Dear Dr. Gridlock:
I recently noticed some Interstate 66 east lanes are now marked with double solid white lines. The Virginia driver’s manual does not have an explanation for these road markings.
I know in California the 24-hour HOV lanes are marked with double broken lines. The solid lines indicate no entry, and the broken lines mean entry is allowed. The I-66E HOV lanes are not 24 hours, so the lines do not seem to make sense.
Nor does their location on I-66 seem to make sense. Can you shed any light on these new markings?
— Edward Conley, Fairfax
I’ve gotten similar inquiries recently as drivers noticed new markings along I-66 near the Capital Beltway where the Virginia Department of Transportation has been repaving. The drivers welcomed the new asphalt but found the lane markings confusing.
The new double white stripe is meant to improve the flow of traffic in the high-occupancy vehicle lane. A Transportation Department study a couple of years ago found that one reason for slow travel times is the weaving drivers do between the HOV lane and the regular lanes.
The study, in which state police participated, recommended limiting the locations where drivers can move in and out of the HOV lanes in the hope that compliance would lead to better travel times. Drivers are seeing the results of that recommendation in these double lines, marking the areas where there should be no lane changes.
It’s a work in progress. Still to come are signs that read “Do not cross double white lines.” The gaps in the solid lines at certain locations are there to allow traffic to enter and exit the HOV lane, according to Randy Dittberner, VDOT’s regional traffic engineer.
VDOT is going to monitor this new treatment to see if it has the desired result of limiting the weaving. If the double lines work as intended there, the treatment could be used elsewhere in Virginia. If not, I-66’s original marking could be restored.
Motorists are not permitted to cross the double white lines at any time, even outside of HOV hours.
Drivers on some segments of Maryland’s HOV system — I-270 approaching the Beltway, for example — also are familiar with the solid white lines.
I hope the Virginia experiment works out.
And I know what you’re thinking.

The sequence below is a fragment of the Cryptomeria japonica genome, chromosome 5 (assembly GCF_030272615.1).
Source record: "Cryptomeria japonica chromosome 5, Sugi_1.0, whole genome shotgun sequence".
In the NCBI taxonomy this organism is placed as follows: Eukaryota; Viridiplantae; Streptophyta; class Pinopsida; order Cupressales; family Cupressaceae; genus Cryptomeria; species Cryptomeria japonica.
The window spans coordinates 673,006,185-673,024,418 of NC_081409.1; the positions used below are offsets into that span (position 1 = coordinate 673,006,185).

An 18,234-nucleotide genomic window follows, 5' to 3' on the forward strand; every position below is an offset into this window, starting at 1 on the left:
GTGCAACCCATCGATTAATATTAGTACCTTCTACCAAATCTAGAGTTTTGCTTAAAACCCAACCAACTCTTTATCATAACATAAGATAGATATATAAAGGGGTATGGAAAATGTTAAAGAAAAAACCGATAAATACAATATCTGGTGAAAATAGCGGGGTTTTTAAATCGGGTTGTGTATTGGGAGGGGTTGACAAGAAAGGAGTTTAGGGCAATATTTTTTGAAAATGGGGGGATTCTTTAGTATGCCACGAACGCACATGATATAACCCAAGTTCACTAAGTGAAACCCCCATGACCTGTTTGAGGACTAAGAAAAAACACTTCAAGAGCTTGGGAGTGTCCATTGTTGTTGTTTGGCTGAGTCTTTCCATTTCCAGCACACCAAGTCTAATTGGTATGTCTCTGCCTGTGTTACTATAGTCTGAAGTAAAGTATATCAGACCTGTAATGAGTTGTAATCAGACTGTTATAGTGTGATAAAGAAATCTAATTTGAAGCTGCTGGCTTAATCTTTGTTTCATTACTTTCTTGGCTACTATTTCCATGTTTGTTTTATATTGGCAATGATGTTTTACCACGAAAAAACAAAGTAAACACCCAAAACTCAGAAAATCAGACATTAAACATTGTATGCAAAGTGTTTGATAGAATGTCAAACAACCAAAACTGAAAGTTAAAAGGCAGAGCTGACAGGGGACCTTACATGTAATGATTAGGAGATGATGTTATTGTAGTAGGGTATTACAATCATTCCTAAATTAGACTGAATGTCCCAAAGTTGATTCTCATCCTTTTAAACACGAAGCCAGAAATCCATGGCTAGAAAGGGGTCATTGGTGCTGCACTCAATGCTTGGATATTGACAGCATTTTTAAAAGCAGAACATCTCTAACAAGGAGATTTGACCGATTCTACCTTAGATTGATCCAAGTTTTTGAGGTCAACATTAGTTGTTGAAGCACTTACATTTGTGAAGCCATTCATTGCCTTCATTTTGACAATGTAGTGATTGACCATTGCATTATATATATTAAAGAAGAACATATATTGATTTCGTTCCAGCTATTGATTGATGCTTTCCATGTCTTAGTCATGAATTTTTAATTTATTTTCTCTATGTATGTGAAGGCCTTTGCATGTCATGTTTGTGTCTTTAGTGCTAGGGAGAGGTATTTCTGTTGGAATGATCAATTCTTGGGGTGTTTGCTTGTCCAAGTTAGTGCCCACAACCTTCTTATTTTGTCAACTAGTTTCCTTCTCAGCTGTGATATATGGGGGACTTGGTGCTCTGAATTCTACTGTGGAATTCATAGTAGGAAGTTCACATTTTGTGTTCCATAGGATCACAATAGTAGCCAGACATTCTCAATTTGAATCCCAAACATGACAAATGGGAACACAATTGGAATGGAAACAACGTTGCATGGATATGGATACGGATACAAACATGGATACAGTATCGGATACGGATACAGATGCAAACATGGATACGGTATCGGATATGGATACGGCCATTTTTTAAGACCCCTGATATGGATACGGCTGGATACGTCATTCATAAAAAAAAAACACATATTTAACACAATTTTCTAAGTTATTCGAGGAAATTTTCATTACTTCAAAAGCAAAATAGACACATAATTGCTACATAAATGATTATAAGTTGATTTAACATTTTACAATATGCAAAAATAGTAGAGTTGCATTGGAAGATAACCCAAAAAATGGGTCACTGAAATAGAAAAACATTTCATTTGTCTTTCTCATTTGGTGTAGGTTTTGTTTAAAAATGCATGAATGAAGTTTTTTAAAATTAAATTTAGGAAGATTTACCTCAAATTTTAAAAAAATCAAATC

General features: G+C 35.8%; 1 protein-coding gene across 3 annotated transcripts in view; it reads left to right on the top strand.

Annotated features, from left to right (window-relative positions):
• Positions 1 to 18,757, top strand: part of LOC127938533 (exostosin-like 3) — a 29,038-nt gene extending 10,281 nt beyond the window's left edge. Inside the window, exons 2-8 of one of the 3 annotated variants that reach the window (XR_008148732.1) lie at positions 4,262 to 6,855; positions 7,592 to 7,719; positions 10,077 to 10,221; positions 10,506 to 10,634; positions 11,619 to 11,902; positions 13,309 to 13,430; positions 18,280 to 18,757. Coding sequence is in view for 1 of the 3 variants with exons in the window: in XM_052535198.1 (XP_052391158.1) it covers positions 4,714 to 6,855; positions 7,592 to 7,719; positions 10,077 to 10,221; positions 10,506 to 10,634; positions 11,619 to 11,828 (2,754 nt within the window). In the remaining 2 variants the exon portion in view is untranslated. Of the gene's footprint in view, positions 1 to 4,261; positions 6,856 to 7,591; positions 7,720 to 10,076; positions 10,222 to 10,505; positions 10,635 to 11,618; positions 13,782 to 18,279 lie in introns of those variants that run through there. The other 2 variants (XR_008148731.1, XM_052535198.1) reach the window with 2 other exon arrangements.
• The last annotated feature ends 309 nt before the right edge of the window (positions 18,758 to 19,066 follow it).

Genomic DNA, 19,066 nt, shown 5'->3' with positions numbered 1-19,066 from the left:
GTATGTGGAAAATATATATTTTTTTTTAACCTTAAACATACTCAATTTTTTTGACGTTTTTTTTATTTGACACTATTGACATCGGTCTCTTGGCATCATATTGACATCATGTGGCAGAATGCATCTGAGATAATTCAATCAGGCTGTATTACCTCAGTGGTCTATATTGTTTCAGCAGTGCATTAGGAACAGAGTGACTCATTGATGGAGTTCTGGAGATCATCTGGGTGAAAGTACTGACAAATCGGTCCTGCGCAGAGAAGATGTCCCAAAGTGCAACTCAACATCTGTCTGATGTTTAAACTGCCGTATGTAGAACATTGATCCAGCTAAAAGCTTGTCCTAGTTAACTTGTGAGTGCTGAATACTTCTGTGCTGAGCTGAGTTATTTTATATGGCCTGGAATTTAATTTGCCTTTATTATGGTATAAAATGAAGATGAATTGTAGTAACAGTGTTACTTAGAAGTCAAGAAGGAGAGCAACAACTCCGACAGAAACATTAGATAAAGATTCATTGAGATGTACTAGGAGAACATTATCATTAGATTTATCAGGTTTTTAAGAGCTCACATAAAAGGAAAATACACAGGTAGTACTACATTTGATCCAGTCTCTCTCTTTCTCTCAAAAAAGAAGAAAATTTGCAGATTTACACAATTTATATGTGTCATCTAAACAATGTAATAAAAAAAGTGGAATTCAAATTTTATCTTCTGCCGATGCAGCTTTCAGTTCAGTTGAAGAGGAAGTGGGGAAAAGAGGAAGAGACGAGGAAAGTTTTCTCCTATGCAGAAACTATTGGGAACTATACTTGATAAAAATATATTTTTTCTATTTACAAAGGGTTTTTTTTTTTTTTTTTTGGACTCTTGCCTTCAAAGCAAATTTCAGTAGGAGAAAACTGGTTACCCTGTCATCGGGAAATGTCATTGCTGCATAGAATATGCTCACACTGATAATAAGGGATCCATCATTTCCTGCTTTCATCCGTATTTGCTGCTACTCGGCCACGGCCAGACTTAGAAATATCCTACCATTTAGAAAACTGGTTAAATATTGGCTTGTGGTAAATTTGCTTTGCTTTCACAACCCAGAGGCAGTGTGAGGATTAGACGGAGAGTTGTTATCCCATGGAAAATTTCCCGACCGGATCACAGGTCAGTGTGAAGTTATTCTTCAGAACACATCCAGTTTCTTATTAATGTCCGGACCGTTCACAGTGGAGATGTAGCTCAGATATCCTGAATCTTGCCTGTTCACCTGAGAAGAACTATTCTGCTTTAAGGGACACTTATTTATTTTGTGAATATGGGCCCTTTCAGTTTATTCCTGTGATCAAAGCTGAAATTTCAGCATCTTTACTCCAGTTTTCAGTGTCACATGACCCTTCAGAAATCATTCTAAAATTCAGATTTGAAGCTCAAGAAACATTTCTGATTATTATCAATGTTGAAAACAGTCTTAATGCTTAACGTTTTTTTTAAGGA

Many of the region’s HOV lanes have no barrier to separate them from the regular lanes, and some drivers genuinely get confused about the intent of the lanes as carpool routes. Others are just cheating. They see traffic going faster in the left lane, so they move into it, no matter what the rules are. A solid line won’t stop them, but astate trooper might.
Last Sunday’s column featured a letter from Rebecca Johnson of College Park protesting Metro’s plan to adopt a standard on train frequency that she and many others thought was subpar.
She saw a follow-up I did for the Dr. Gridlock blog quoting the revised version of the standard that the Metro board had on its agenda for Thursday’s meeting. The new version said: “Resolved, that the Board of Directors approves headway as a Metrorail service criterion, and sets thresholds such that normal schedule headways will not exceed 15 minutes during peak service, 20 minutes during off-peak service, and 25 minutes during late night service after 10 p.m.”
Johnson said: “Frankly, this leaves me more suspicious than before.” She figured the original wording would relegate the big gaps between trains to periods of track work or to emergencies. “This new wording does shorten the off-peak standard [originally allowing 30 minutes between trains], but it also broadens the applicable circumstances in all periods to the ‘normal’ schedule. Fifteen minutes during peak-hour normal operations? I don’t think so.”
Before Thursday’s meeting, the board did a smart thing and decided to postpone a vote to allow more discussion.
Dr. Gridlock also appears Thursday in Local Living. Comments and questions are welcome and may be used in a column, along with the writer’s name and home community. Write Dr. Gridlock at The Washington Post, 1150 15th St. NW, Washington, D.C. 20071 or e-mail firstname.lastname@example.org.